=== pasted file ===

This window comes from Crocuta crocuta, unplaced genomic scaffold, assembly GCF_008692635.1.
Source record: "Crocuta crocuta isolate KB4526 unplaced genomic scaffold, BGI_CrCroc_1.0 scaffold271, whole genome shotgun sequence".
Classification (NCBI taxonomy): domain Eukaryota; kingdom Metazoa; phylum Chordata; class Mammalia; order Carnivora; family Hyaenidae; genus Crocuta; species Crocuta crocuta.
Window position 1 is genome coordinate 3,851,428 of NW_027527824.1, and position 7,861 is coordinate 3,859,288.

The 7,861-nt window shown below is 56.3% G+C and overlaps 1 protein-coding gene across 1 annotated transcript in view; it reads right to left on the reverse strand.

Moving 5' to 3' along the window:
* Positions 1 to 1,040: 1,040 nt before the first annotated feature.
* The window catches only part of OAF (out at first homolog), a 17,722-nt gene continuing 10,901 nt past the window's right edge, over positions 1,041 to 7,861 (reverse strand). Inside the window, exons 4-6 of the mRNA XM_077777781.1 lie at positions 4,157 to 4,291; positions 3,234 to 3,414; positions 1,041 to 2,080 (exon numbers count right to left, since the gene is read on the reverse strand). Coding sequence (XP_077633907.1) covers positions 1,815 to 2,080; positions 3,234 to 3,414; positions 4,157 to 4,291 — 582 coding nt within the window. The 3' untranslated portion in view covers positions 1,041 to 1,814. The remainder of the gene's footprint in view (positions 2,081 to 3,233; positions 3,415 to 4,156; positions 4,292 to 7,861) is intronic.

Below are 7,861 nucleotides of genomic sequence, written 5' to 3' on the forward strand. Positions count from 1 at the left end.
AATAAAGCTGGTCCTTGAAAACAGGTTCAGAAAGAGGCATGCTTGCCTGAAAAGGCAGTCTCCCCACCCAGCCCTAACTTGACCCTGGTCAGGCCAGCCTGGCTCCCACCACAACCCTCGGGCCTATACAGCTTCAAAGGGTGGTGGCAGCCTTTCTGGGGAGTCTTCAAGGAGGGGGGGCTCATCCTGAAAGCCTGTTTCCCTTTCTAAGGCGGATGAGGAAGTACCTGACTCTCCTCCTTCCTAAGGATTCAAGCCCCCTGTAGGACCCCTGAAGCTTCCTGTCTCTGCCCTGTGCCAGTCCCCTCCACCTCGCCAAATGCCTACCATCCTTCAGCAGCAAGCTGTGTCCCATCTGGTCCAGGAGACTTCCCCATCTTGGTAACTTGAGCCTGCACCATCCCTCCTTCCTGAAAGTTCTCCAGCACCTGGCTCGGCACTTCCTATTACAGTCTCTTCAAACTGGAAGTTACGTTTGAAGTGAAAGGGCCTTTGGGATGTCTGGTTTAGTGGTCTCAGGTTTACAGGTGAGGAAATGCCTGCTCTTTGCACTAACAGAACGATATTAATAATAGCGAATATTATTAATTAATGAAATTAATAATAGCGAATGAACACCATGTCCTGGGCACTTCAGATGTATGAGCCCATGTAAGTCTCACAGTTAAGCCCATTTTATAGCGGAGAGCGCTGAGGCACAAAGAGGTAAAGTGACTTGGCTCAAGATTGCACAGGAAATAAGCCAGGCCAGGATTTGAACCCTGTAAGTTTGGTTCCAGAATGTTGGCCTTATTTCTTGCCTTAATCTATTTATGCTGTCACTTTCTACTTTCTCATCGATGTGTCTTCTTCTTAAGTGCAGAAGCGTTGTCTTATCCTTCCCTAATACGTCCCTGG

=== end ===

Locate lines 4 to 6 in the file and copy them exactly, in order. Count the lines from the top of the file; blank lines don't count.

Window position 1 is genome coordinate 3,851,428 of NW_027527824.1, and position 7,861 is coordinate 3,859,288.

The 7,861-nt window shown below is 56.3% G+C and overlaps 1 protein-coding gene across 1 annotated transcript in view; it reads right to left on the reverse strand.

Moving 5' to 3' along the window: